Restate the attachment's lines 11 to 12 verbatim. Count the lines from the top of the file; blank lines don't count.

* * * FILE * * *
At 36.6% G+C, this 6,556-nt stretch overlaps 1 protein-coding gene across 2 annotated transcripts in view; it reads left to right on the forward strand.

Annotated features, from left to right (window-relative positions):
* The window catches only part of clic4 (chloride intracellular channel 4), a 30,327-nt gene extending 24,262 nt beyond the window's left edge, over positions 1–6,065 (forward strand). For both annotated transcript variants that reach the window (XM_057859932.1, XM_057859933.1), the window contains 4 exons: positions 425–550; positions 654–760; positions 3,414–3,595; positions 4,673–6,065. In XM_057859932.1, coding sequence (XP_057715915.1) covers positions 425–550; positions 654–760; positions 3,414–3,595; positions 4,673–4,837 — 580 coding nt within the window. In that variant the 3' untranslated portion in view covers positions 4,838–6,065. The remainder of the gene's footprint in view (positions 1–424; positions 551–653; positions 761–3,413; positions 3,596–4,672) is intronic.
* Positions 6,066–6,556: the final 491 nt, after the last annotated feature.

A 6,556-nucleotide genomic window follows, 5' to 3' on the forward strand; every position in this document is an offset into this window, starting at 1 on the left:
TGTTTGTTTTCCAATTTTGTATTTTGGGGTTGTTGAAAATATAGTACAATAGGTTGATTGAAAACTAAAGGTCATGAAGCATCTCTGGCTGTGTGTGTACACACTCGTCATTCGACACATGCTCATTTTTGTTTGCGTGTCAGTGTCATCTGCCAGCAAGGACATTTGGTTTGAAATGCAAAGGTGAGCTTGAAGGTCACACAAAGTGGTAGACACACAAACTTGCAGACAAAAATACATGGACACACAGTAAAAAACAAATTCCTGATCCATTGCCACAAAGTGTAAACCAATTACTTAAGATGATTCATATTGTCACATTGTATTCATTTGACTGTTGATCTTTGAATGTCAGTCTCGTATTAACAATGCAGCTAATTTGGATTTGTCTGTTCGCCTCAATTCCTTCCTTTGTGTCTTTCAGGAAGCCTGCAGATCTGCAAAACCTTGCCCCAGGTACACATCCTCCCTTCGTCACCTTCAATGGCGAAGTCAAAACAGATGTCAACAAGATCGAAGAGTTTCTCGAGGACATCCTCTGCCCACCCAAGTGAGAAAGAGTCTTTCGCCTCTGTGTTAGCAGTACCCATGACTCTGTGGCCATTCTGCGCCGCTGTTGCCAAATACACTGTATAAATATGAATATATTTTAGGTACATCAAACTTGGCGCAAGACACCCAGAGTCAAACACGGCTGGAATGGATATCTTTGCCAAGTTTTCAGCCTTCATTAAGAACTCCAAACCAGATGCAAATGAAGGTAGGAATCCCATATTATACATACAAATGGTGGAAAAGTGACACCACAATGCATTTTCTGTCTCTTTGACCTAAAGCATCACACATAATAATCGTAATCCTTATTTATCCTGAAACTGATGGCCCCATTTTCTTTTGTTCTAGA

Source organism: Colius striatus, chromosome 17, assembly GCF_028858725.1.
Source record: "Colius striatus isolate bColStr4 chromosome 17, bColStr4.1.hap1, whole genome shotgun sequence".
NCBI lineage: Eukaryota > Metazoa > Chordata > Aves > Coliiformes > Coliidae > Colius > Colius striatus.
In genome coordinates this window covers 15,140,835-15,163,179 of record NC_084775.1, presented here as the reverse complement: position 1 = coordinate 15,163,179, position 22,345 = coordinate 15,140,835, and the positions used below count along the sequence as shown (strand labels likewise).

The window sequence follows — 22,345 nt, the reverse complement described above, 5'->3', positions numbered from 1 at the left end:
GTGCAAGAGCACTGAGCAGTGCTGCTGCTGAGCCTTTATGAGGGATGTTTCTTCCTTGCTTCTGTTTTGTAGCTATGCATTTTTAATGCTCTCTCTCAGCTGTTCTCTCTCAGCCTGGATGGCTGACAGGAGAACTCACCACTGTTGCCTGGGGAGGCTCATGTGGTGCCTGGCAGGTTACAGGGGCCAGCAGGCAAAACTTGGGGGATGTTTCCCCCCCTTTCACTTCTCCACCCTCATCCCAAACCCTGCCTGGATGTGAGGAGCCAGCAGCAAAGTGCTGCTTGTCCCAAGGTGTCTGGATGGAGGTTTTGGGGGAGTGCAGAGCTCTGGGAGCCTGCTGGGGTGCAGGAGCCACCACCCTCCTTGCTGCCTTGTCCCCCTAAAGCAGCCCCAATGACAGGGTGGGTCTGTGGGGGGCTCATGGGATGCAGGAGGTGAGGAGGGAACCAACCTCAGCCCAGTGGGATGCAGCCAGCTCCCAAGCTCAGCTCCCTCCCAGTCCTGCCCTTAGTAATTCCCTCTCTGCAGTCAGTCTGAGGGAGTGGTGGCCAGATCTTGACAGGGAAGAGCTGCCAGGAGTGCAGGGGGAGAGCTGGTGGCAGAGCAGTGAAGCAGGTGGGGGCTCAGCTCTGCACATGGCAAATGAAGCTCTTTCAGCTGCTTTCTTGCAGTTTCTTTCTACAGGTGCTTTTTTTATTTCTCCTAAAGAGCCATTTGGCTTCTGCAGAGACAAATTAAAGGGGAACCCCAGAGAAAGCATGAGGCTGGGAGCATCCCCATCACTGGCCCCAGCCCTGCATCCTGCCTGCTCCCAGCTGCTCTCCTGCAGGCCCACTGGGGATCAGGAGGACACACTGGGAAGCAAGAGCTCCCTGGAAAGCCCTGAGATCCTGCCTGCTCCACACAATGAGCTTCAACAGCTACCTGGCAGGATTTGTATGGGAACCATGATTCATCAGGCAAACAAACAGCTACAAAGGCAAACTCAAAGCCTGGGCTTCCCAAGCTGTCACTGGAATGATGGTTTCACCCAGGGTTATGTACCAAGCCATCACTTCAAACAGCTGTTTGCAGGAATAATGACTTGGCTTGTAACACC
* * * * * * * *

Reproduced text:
The window sequence follows — 22,345 nt, the reverse complement described above, 5'->3', positions numbered from 1 at the left end:
GTGCAAGAGCACTGAGCAGTGCTGCTGCTGAGCCTTTATGAGGGATGTTTCTTCCTTGCTTCTGTTTTGTAGCTATGCATTTTTAATGCTCTCTCTCAGCTGTTCTCTCTCAGCCTGGATGGCTGACAGGAGAACTCACCACTGTTGCCTGGGGAGGCTCATGTGGTGCCTGGCAGGTTACAGGGGCCAGCAGGCAAAACTTGGGGGATGTTTCCCCCCCTTTCACTTCTCCACCCTCATCCCAAACCCTGCCTGGATGTGAGGAGCCAGCAGCAAAGTGCTGCTTGTCCCAAGGTGTCTGGATGGAGGTTTTGGGGGAGTGCAGAGCTCTGGGAGCCTGCTGGGGTGCAGGAGCCACCACCCTCCTTGCTGCCTTGTCCCCCTAAAGCAGCCCCAATGACAGGGTGGGTCTGTGGGGGGCTCATGGGATGCAGGAGGTGAGGAGGGAACCAACCTCAGCCCAGTGGGATGCAGCCAGCTCCCAAGCTCAGCTCCCTCCCAGTCCTGCCCTTAGTAATTCCCTCTCTGCAGTCAGTCTGAGGGAGTGGTGGCCAGATCTTGACAGGGAAGAGCTGCCAGGAGTGCAGGGGGAGAGCTGGTGGCAGAGCAGTGAAGCAGGTGGGGGCTCAGCTCTGCACATGGCAAATGAAGCTCTTTCAGCTGCTTTCTTGCAGTTTCTTTCTACAGGTGCTTTTTTTATTTCTCCTAAAGAGCCATTTGGCTTCTGCAGAGACAAATTAAAGGGGAACCCCAGAGAAAGCATGAGGCTGGGAGCATCCCCATCACTGGCCCCAGCCCTGCATCCTGCCTGCTCCCAGCTGCTCTCCTGCAGGCCCACTGGGGATCAGGAGGACACACTGGGAAGCAAGAGCTCCCTGGAAAGCCCTGAGATCCTGCCTGCTCCACACAATGAGCTTCAACAGCTACCTGGCAGGATTTGTATGGGAACCATGATTCATCAGGCAAACAAACAGCTACAAAGGCAAACTCAAAGCCTGGGCTTCCCAAGCTGTCACTGGAATGATGGTTTCACCCAGGGTTATGTACCAAGCCATCACTTCAAACAGCTGTTTGCAGGAATAATGACTTGGCTTGTAACACC